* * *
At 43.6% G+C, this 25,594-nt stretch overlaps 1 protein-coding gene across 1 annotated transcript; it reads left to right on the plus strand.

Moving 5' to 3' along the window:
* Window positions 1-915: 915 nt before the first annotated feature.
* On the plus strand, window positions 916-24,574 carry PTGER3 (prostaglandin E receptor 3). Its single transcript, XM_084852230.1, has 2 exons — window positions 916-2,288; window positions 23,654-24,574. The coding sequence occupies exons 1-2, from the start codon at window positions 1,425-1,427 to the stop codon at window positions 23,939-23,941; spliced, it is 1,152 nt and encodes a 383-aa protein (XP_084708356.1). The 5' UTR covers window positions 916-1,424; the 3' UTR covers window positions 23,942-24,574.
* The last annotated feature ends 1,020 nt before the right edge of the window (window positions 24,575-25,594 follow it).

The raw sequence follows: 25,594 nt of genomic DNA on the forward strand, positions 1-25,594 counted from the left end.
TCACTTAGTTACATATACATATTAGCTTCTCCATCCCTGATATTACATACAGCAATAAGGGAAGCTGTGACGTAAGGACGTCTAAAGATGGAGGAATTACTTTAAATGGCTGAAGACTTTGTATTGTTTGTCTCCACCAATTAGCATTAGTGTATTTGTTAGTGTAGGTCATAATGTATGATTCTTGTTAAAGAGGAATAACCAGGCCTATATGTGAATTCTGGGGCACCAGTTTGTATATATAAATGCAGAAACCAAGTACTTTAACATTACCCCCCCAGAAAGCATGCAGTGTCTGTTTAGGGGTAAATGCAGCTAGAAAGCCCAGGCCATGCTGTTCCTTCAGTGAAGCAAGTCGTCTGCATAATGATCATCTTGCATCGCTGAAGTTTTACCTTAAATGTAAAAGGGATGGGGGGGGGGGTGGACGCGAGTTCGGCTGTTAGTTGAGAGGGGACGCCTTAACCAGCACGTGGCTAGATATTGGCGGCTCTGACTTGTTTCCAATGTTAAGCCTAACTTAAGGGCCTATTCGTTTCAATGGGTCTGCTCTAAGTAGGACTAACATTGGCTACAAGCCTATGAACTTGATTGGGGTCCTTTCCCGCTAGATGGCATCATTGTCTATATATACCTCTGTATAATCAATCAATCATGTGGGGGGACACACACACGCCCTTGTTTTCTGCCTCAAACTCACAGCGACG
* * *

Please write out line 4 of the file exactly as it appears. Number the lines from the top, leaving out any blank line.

* On the plus strand, window positions 916-24,574 carry PTGER3 (prostaglandin E receptor 3). Its single transcript, XM_084852230.1, has 2 exons — window positions 916-2,288; window positions 23,654-24,574. The coding sequence occupies exons 1-2, from the start codon at window positions 1,425-1,427 to the stop codon at window positions 23,939-23,941; spliced, it is 1,152 nt and encodes a 383-aa protein (XP_084708356.1). The 5' UTR covers window positions 916-1,424; the 3' UTR covers window positions 23,942-24,574.